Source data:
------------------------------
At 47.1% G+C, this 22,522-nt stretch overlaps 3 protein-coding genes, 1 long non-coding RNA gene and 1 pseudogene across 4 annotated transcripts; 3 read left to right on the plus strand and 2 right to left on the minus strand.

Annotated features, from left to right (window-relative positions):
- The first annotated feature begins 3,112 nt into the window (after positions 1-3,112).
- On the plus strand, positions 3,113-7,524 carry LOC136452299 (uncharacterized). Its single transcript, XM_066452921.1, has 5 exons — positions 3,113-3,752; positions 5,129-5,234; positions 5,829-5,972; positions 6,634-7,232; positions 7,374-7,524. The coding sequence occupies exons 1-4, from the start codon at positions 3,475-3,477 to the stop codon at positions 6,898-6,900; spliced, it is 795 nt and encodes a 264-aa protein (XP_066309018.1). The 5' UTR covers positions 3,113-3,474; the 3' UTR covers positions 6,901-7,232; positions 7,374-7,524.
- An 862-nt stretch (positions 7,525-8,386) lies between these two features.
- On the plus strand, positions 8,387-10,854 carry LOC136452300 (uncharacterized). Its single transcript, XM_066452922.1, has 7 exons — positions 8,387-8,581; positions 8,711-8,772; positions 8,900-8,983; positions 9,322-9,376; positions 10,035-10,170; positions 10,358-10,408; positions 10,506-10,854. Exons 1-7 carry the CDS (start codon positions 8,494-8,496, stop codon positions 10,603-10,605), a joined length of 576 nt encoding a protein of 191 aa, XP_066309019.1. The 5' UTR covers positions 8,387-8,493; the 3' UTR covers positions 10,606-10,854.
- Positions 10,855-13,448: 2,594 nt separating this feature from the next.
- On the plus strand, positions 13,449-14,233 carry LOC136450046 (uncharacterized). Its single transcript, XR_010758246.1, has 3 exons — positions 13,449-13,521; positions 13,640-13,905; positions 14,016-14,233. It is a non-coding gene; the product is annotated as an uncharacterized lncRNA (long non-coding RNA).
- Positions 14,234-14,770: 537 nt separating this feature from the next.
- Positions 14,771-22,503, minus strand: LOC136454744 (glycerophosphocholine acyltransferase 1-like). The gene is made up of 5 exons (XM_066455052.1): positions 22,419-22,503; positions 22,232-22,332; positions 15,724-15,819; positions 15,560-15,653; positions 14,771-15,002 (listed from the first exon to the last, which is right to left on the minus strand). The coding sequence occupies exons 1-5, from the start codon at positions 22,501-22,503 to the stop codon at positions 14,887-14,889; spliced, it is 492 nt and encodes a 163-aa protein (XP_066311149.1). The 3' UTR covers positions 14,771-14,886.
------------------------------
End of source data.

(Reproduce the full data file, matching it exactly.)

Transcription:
At 47.1% G+C, this 22,522-nt stretch overlaps 3 protein-coding genes, 1 long non-coding RNA gene and 1 pseudogene across 4 annotated transcripts; 3 read left to right on the plus strand and 2 right to left on the minus strand.

Annotated features, from left to right (window-relative positions):
- The first annotated feature begins 3,112 nt into the window (after positions 1-3,112).
- On the plus strand, positions 3,113-7,524 carry LOC136452299 (uncharacterized). Its single transcript, XM_066452921.1, has 5 exons — positions 3,113-3,752; positions 5,129-5,234; positions 5,829-5,972; positions 6,634-7,232; positions 7,374-7,524. The coding sequence occupies exons 1-4, from the start codon at positions 3,475-3,477 to the stop codon at positions 6,898-6,900; spliced, it is 795 nt and encodes a 264-aa protein (XP_066309018.1). The 5' UTR covers positions 3,113-3,474; the 3' UTR covers positions 6,901-7,232; positions 7,374-7,524.
- An 862-nt stretch (positions 7,525-8,386) lies between these two features.
- On the plus strand, positions 8,387-10,854 carry LOC136452300 (uncharacterized). Its single transcript, XM_066452922.1, has 7 exons — positions 8,387-8,581; positions 8,711-8,772; positions 8,900-8,983; positions 9,322-9,376; positions 10,035-10,170; positions 10,358-10,408; positions 10,506-10,854. Exons 1-7 carry the CDS (start codon positions 8,494-8,496, stop codon positions 10,603-10,605), a joined length of 576 nt encoding a protein of 191 aa, XP_066309019.1. The 5' UTR covers positions 8,387-8,493; the 3' UTR covers positions 10,606-10,854.
- Positions 10,855-13,448: 2,594 nt separating this feature from the next.
- On the plus strand, positions 13,449-14,233 carry LOC136450046 (uncharacterized). Its single transcript, XR_010758246.1, has 3 exons — positions 13,449-13,521; positions 13,640-13,905; positions 14,016-14,233. It is a non-coding gene; the product is annotated as an uncharacterized lncRNA (long non-coding RNA).
- Positions 14,234-14,770: 537 nt separating this feature from the next.
- Positions 14,771-22,503, minus strand: LOC136454744 (glycerophosphocholine acyltransferase 1-like). The gene is made up of 5 exons (XM_066455052.1): positions 22,419-22,503; positions 22,232-22,332; positions 15,724-15,819; positions 15,560-15,653; positions 14,771-15,002 (listed from the first exon to the last, which is right to left on the minus strand). The coding sequence occupies exons 1-5, from the start codon at positions 22,501-22,503 to the stop codon at positions 14,887-14,889; spliced, it is 492 nt and encodes a 163-aa protein (XP_066311149.1). The 3' UTR covers positions 14,771-14,886.